Assault charges stand

HOLLIDAYSBURG – Troy S. Stehley of Altoona, accused of twice kicking an unconscious man in the head after a dispute in a bar last October, will have to stand trial on a charge of aggravated assault, according to a ruling this week by Blair County President Judge Jolene G. Kopriva.

The victim died within weeks of the incident, but according to findings by the judge, “the victim’s injuries were not the proximate cause of the victim’s death.”

Stehley allegedly assaulted Keith J. Morrissey, 47, who died on Oct. 28, 2013, three weeks after Stehley, 33, was charged with twice “punting” Morrissey’s head after the victim was lying unconscious on the 1000 block of Seventh Avenue.

Stehley was charged by police with aggravated assault, simple assault, recklessly endangering another person, harassment and disorderly conduct.

The suspect through his attorney, Assistant Public Defender Jason M. Imler, asked that the aggravated assault charge be dismissed. The defense argued that Stehley at the time of the incident did not have the intent to inflict serious bodily injury on Morrissey.

The defense stated the victim did not testify or talk to police about the alleged assault. Altoona detective Matthew Starr testified the victim’s jaw was broken in two places and was wired shut.

Imler contended the prosecution must show the defendant knew that a life-threatening injury was “essentially certain” to occur when he assaulted Morrissey.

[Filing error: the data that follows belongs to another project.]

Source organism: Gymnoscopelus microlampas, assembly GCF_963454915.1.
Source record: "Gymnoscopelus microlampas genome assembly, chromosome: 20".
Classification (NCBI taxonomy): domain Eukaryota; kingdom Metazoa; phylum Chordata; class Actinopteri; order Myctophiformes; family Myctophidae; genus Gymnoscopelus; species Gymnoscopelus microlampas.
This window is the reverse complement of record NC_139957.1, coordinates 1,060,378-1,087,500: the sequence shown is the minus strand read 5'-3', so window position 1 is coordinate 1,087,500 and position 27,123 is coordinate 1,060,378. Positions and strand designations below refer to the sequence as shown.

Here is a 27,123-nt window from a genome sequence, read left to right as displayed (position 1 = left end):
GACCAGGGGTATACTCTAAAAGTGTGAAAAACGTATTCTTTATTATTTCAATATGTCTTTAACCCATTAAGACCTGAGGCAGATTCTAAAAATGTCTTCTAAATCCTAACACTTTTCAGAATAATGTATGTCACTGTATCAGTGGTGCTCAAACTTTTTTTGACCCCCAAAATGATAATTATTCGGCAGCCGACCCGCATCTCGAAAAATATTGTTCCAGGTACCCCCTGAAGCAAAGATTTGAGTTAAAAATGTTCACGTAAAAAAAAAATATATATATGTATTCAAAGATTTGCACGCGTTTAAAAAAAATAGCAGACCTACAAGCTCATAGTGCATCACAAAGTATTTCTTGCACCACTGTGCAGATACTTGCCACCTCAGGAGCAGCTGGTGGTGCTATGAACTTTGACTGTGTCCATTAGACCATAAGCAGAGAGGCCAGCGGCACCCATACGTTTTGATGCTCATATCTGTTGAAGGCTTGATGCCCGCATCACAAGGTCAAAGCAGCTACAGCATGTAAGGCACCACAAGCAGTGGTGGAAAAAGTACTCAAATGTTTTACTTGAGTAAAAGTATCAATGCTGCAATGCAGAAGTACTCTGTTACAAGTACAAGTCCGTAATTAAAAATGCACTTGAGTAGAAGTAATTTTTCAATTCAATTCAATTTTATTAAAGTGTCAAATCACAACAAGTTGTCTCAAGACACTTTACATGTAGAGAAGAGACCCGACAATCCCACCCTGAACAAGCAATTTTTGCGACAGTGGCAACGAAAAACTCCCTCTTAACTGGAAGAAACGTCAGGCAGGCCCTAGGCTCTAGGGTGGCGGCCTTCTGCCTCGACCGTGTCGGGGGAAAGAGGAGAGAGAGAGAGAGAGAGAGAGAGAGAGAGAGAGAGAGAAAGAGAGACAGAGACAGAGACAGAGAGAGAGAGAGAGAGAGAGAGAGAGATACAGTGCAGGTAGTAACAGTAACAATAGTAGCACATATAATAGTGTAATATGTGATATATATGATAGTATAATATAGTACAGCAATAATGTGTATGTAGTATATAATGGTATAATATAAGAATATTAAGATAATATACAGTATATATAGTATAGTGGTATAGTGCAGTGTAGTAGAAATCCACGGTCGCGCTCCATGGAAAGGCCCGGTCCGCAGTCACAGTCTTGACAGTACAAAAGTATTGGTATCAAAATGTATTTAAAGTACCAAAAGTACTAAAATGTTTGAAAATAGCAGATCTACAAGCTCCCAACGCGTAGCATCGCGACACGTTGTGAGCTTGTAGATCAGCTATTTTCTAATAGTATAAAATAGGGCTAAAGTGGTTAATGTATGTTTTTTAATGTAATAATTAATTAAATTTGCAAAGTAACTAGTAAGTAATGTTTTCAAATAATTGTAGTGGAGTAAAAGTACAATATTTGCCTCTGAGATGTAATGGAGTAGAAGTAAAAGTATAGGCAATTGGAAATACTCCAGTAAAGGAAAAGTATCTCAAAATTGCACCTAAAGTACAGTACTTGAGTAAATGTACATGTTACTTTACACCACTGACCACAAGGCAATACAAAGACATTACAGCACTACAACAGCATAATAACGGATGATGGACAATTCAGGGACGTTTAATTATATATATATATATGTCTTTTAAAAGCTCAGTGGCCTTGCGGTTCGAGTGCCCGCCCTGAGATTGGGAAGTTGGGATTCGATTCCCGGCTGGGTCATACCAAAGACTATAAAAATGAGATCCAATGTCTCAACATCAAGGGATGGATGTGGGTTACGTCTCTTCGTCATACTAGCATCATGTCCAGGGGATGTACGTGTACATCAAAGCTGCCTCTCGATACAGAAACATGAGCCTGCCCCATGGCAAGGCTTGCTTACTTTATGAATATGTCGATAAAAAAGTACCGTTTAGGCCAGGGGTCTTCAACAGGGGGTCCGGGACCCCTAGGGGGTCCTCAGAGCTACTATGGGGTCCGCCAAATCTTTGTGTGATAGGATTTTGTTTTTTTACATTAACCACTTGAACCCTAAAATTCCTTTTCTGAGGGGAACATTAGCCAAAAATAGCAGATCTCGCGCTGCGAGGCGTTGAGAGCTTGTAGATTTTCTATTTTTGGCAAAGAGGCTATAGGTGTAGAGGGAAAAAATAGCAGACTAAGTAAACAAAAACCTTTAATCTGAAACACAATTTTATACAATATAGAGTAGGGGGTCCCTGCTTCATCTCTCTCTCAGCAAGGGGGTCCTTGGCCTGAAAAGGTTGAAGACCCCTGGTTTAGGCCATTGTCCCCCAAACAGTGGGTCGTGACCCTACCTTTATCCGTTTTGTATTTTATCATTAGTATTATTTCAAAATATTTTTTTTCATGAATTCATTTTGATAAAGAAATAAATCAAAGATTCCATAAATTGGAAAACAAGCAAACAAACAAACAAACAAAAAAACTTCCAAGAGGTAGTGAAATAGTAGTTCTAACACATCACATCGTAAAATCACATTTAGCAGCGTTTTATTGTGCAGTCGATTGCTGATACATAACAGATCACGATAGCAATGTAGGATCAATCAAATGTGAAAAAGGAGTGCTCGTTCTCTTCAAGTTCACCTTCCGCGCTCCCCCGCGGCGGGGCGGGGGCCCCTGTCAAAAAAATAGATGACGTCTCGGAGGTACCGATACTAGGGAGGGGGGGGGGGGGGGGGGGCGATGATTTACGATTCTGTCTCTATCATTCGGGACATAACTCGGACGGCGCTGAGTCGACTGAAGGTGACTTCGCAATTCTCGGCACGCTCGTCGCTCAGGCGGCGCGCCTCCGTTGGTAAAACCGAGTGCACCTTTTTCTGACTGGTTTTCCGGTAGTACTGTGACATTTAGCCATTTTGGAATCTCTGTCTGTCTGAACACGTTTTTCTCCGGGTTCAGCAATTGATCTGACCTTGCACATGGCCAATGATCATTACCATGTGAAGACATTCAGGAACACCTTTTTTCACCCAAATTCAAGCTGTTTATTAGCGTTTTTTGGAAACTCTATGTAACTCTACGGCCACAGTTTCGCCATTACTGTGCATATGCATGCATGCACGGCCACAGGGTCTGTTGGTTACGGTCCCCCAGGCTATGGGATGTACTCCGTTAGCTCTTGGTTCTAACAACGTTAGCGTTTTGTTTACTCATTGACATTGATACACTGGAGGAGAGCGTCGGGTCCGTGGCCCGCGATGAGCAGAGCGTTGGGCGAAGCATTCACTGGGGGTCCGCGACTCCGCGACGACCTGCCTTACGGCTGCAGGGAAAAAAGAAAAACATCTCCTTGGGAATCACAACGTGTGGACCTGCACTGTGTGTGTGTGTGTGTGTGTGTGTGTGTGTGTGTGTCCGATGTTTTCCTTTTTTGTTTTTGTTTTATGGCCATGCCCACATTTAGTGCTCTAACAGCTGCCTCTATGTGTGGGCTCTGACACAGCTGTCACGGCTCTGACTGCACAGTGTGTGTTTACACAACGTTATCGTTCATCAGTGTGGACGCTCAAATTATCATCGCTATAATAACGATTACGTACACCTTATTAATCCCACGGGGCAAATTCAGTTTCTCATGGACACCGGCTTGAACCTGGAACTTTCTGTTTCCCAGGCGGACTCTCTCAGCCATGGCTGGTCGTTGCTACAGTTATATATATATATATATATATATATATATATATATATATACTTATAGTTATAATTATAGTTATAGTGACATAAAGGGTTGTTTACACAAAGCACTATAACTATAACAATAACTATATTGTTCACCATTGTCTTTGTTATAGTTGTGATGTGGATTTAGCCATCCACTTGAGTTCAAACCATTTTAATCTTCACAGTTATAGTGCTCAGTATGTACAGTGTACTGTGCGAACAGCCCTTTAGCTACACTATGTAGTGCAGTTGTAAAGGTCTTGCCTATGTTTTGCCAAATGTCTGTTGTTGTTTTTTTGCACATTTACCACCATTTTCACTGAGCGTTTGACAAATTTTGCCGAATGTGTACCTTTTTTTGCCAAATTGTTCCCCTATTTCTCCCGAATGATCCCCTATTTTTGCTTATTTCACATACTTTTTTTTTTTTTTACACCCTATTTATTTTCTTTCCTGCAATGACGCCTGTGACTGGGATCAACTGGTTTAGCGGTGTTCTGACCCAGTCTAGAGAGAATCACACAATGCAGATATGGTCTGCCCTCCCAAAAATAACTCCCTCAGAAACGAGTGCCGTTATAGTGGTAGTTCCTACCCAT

Kopriva commented, “Lifting an unconscious person’s head and punting it like a football even one time could lead a reasonable person to conclude that a life-threatening injury is essentially certain to occur under such circumstances.”

According to the facts found by Kopriva, Stehley and Morrissey on Oct. 6, got into a verbal argument and were asked to leave the 10th Street Cafe.

Morrissey remained in the bar, and Stehley left. Thirty to 40 minutes later, Morrissey left the bar.

An off-duty paramedic at a nearby ambulance station witnessed Morrissey walking past and saw Stehley hit him with his hand. Morrissey appeared unconscious, the paramedic testified at a March 10 hearing. The paramedic then witnessed Stehley twice “punting the victim’s unconscious head.”

The medic tended to the victim who was bleeding from his nose and the back of his head.

Kopriva concluded the facts at this stage in the case could lead to a reasonable inference that an aggravated assault had occurred and refused to dismiss the charge.

Mirror Staff Writer Phil Ray is at 946-7468.